ACT Day 10 - Tilicho Lake

Tilicho Tal

As we ascended the small rise towards the festooned prayer flags above, the massive turquoise body of water that was Tilicho Lake (elevation : 4920 m) revealed itself slowly with each and every step that we took. It had taken us four hours to cover the five kilometres to the lake at a very relaxed pace, and we realised that we had the entire lake completely to ourselves as we reached the top of the rise. The four-kilometre-long glacial lake was absolutely breathtaking in every way and exuded a beauty that could only be rivaled by the lakes of Gokyo. We stood there and looked out to the lake in silence for a long while, completely and utterly mesmerised.

Prayer flags atop Tilicho Lake

Tilicho Lake is a tarn--a mountain lake that has been created by glacial activity--that was formed by the meltwater and icefall from the eastern slopes of Tilicho Peak (elevation : 7134 m), and is guarded to its south by the imposing and impassable 7000 metre-high mountain range known as Annapurna's Grande Barriere. The lake may be located at a very high elevation, but despite the multitude of websites that state matter-of-factly that Tilicho Lake is the highest lake in the world, it is not the highest by far--simply looking at satellite imagery of the Tibetan plateau 150 kilometres or so directly north will reveal dozens of lakes that are located at higher elevations (the title of the highest lake in the world is held by the Nevado Ojos del Salado Lake in Argentina at 6390 m).

Tilicho Lake does however hold both scientific and religious significance. The lake was not only the site of one of the highest scuba dives in history but it has also been the site of several scientific expeditions, some of which tested maximum safe depths and decompression stops (using 'Cross Corrections') for scuba diving at high-altitudes. This lake is also believed to be the location where the Hindu epic Ramayana was first told to Garuda, the king of birds.

Exactly 5000 metres on my Suunto Spartan Ultra--breathtaking in every way!

After we emerged from our reveries, we decided to go explore the lake's vicinity. We began by making our way south along the ridge towards the multiple icefalls. We sat there for a while, and listened to the avalanches that rumbled down from high above; and watched huge blocks of ice calve off the edge of the icefall and fall into the lake tumultuously, sending huge waves rippling off in every direction. We were in awe at the sheer power that we observed just in-front of our very eyes.

The 70-metre high icefall terminus. Enormous blocks of ice would occasionally calve off and fall into the lake below

After a while, we turned around and made our way northwards. The well-defined trail began to arch west after passing the seasonal tea house that was opened in 2014, and followed the contour around the hill. Different views of the lake with the icefalls now as a backdrop began to be revealed. Directly ahead of us lay a small hill, and directly behind it, the green eastern shore of Tilicho Lake. The trail continued around the eastern side of the hill and just as we passed in-between two mounds, the path diverged--with the main path continuing straight down to the shore, and the smaller path leading towards the high-altitude passes.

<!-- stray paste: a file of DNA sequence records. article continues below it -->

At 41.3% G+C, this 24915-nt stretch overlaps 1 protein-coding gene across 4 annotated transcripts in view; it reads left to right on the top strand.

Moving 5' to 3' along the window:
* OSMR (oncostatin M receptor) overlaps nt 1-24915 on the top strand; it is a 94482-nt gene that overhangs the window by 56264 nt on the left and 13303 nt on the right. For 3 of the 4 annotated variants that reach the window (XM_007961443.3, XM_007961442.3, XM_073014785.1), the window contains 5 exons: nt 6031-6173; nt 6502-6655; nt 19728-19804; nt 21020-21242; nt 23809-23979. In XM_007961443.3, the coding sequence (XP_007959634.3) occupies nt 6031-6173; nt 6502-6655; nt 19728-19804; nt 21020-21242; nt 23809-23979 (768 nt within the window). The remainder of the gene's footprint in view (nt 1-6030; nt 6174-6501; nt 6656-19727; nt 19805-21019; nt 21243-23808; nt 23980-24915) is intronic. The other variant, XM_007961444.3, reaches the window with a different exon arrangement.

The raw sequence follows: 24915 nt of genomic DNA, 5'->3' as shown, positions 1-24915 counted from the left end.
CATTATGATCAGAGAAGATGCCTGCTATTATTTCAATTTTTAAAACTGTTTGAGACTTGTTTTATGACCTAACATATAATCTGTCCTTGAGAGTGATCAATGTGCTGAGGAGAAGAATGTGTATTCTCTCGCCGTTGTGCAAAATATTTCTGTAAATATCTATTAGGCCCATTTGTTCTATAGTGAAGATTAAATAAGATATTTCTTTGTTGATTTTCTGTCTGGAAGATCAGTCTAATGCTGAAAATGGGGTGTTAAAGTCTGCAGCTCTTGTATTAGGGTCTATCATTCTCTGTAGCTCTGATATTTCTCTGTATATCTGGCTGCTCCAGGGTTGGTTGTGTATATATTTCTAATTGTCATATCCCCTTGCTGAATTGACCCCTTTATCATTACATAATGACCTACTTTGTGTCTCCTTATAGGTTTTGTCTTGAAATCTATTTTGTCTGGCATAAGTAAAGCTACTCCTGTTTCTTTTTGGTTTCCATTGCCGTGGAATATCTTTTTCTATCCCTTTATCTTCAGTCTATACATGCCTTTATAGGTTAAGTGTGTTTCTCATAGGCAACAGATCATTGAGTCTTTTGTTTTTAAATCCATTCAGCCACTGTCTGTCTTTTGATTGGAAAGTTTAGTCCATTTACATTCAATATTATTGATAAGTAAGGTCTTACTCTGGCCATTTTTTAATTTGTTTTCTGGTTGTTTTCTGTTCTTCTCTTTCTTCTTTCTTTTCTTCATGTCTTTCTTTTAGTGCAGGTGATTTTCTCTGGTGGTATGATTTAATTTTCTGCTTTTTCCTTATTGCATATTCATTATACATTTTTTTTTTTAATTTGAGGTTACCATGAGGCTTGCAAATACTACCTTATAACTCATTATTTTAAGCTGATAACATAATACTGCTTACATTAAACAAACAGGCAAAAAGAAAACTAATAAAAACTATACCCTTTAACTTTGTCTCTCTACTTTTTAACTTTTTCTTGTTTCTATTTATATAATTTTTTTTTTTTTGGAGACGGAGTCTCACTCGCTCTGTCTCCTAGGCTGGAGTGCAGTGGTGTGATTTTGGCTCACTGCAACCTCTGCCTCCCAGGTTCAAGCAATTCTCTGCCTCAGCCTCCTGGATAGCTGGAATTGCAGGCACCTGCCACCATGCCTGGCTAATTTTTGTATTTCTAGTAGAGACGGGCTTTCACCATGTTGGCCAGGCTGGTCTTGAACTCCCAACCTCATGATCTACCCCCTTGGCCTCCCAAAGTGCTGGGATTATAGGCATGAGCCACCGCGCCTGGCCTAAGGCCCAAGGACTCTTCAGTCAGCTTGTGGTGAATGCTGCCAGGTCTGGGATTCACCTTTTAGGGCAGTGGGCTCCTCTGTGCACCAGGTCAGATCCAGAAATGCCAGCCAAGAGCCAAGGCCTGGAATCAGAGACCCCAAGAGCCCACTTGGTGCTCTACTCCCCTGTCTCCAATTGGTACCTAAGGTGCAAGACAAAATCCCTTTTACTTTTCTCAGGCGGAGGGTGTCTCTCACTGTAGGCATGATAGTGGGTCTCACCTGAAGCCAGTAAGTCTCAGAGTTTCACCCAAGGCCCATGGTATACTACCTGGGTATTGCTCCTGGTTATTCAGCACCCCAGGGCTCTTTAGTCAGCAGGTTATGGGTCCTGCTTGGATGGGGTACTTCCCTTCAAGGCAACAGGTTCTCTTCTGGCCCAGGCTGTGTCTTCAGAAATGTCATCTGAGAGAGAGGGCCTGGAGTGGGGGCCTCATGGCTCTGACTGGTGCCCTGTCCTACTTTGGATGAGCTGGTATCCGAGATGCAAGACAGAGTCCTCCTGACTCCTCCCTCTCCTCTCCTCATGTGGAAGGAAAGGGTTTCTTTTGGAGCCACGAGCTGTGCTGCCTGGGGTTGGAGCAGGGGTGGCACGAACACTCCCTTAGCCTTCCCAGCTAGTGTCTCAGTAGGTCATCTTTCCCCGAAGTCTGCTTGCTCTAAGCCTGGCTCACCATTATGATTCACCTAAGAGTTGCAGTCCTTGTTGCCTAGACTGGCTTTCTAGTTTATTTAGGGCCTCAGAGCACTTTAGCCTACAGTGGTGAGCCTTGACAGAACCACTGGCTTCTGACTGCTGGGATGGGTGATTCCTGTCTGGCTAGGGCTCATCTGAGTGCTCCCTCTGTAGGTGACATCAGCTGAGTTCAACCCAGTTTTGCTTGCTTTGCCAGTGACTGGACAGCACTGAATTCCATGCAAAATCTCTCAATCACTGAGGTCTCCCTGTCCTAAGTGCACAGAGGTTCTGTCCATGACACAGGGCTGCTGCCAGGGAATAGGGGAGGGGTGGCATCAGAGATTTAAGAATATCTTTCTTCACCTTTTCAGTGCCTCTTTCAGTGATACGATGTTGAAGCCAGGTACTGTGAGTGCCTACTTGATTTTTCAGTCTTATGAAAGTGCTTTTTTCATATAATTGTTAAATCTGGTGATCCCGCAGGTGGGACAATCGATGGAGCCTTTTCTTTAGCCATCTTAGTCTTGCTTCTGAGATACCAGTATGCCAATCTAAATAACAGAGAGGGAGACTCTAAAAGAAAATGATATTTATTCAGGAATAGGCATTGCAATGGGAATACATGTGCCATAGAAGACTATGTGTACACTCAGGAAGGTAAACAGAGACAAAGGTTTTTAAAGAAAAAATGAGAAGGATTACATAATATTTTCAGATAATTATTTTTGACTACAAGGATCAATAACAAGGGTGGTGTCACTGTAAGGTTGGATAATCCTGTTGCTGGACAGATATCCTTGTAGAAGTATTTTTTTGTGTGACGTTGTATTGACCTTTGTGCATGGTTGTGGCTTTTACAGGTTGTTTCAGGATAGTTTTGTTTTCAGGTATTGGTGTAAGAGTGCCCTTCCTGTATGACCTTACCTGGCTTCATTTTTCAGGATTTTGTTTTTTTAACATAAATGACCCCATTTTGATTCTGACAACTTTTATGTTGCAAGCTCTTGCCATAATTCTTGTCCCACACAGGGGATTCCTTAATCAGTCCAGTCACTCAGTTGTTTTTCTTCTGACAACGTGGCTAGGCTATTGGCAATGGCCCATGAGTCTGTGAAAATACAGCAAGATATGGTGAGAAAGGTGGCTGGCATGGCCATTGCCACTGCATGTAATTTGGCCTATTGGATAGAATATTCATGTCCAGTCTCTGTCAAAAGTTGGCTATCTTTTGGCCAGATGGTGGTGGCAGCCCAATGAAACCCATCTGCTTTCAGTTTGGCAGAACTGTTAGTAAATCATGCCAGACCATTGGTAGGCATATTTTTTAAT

The trail to the high altitude passes does not follow the eastern shore as some older maps tend to show. This is because further north of the shore is an area that is very prone to rockfall that is very dangerous, and perhaps now even impassable. Instead, the smaller path deviates 45-degrees to the right and circumvents the huge crumbly 5550 m wall directly north of that point. The path ascends the slopes before swinging westward to what is referred to as the 'Eastern Pass' (elevation : 5340 m), and from there on to either the classic 'Mesokanto La Pass' (elevation : 5245 m), which lies further west just before the fang-like peak, or up to the pass that is sometimes called 'Mesokanto North Pass' and sometimes 'Tourist Pass'.

Looking north-west towards Mesokanto La pass. The trail traces the ridge to the left and
then crosses over to the other side just before it reaches the fang-like peak on the far
left of the image. The precarious rockfall area can be seen on the right of the image

The mist descended upon us not too long after and we were forced to abandoned our plans to head down to the shore of the lake, and to instead make our way back. The temperature began to plummet shortly after we turned around, so we decided to stop at the teashop to take shelter from the ever intensifying wind and to prepare something quick--muesli and hot milk--to help keep us warm. We made our way back to Tilicho Base Camp (elevation : 4150 m) not too long after, and the descent turned out to be a much quicker journey than the ascent, taking us just an hour and a half. As we dropped down below the mist, the visibility improved significantly and we were greeted once again by magnificent views of the valley below.

As we walked into the guesthouse, hoards of porters, easily numbering twenty or so, began to arrive. These porters were all there to accommodate the huge group of eighty-five people that had been flown in to Tilicho Base Camp by helicopter for a yoga retreat. We found out later that three of the participants were immediately evacuated due to altitude sickness from their rapid ascent. Foolish, no?

* The dhal bhat dinner cost NPR630 and the accommodation NPR100/2.

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Day 10 Expenditure

Next (Day 11) : Tilicho Base Camp to Yak Kharka

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